Signal file photo.

Supervisors call for probe into reports of LASD’s ‘secret societies’

Reports of deputies belonging to “secret societies” within the Los Angeles County Sheriff’s Department have prompted county supervisors to call on the inspector general to investigate the matter further, citing an erosion of the public trust.

“I am unaware of any secret society in the department,” Capt. Robert Lewis of the Santa Clarita Valley Sheriff’s Station said Friday. “In the Santa Clarita station, we don’t have that.”

The possibility of secret groups — some with names such as “Bandidos” and “Reapers” — sparked concern recently, and a motion from two of the county’s five supervisors.

On Tuesday, the Los Angeles County Board of Supervisors is expected to vote on a move by Supervisors Janice Hahn and Mark Ridley-Thomas that would expand the authority of the inspector general to investigate secret societies within the ranks of LASD deputies.

The motion would also grant the inspector general the ability to issue subpoenas in the ongoing review of matters involving the Sheriff’s Department, and to report back to the board in 30 days.

Hahn and Ridley-Thomas called for the probe when they heard the FBI was, allegedly, already investigating the matter. FBI officials, citing policy, have remained tight-lipped when asked about a probe this week. 

“There have been recent reports that the FBI is once again investigating the Sheriff’s Department, this time concerning the pervasive influence of deputy secret societies within the department,” Hahn and Ridley-Thomas spell out in their motion tagged as item No. 17 on Tuesday’s agenda.

“These secret societies are a dangerous problem,” the pair said jointly in the motion. “They not only erode public trust in law enforcement and undermine the chain of command, we are concerned that they promote racism, sexism and violence.” 

Hahn and Ridley-Thomas also said the secret societies are a significant liability to Los Angeles County and the cities that contract with the Sheriff’s Department for the actions of deputies who choose to belong to one of these secret societies.

The menacing names of these secret societies reportedly include Banditos, Reapers, Spartans, Regulators and Vikings.

The motion reads: “The inspector general has requested expanded authority in order to help us understand the full extent of these secret societies, as well as the ability to issue subpoenas should the Sheriff’s Department continue to deny access to information and refuse efforts by the public to hold them accountable.”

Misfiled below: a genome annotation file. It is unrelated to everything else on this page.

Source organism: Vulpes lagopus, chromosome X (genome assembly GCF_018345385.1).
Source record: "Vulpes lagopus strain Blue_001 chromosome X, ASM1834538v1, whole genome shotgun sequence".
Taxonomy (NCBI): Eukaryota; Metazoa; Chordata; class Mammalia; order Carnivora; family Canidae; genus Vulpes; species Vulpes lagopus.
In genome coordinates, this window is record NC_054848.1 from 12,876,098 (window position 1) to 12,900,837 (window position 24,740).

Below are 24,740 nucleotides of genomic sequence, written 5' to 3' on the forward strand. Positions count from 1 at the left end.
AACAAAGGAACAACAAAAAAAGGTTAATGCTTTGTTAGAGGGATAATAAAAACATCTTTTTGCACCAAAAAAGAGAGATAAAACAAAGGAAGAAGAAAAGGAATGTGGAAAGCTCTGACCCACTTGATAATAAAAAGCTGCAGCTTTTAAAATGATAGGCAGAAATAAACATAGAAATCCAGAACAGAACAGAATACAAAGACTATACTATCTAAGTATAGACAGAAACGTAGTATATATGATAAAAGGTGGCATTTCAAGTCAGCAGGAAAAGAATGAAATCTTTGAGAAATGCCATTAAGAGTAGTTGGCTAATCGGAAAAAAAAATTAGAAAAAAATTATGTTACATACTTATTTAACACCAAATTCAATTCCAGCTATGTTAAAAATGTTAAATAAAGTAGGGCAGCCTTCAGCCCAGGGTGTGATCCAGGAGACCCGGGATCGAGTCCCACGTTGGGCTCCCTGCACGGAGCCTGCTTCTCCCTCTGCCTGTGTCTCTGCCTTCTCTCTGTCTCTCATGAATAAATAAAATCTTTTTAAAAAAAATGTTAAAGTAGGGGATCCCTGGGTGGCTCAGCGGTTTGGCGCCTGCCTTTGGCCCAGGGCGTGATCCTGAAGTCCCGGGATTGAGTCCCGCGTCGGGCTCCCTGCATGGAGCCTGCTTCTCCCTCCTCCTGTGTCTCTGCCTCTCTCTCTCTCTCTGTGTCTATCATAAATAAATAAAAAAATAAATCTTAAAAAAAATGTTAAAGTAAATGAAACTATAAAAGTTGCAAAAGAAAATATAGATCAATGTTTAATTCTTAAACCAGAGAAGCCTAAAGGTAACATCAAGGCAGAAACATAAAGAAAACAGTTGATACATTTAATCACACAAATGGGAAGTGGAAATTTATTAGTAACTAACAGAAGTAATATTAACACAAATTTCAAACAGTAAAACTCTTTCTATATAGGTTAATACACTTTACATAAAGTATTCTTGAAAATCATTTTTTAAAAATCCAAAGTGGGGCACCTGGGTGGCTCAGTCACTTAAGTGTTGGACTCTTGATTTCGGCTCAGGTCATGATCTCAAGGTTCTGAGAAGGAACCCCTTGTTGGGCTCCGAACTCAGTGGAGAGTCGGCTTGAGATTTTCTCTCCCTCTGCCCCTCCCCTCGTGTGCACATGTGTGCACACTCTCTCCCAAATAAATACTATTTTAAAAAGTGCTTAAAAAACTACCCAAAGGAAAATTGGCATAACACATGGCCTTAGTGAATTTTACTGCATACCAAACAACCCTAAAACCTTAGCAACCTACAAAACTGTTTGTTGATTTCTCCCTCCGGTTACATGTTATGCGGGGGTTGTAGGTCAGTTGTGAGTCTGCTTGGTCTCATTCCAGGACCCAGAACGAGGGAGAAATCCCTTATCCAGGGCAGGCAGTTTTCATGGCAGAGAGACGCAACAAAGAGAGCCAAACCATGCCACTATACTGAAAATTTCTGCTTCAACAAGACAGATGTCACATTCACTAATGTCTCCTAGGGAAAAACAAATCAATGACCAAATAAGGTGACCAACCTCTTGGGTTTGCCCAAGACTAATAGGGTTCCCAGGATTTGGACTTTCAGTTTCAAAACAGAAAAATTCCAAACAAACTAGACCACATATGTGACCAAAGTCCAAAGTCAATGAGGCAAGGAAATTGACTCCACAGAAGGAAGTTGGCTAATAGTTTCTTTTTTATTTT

FBI spokeswoman Laura Eimiller, when asked Thursday about an FBI report or probe into deputy secret societies, said: “We have neither confirmed or denied an investigation, as per policy.”

Lewis, speaking at the June 23 Canyon Country Advisory Committee, was asked about the alleged secret societies.

Lewis told those at the meeting the same thing he said Friday when asked about the topic.

A man at the advisory meeting asked: “Is there any justification for certain units forming cliques with menacing-sounding names and aggressive-looking tattoos, which have, repeatedly, been associated with civil rights violations — not just of citizens, but of new officers assigned to those units?”

“I’m not aware of any of those,” Lewis told the man. “I know that I don’t have that here at Santa Clarita Valley (Sheriff’s) Station.

“I’m the captain for the Santa Clarita Valley Station, not for other locations and other units, so I don’t oversee the department. So I think that’s a question that can be directed toward downtown for our Sheriff’s Information Bureau.”

The Board of Supervisors meets at the Kenneth Hahn Hall of Administration, 500 West Temple St., Tuesday beginning at 9:30 a.m.

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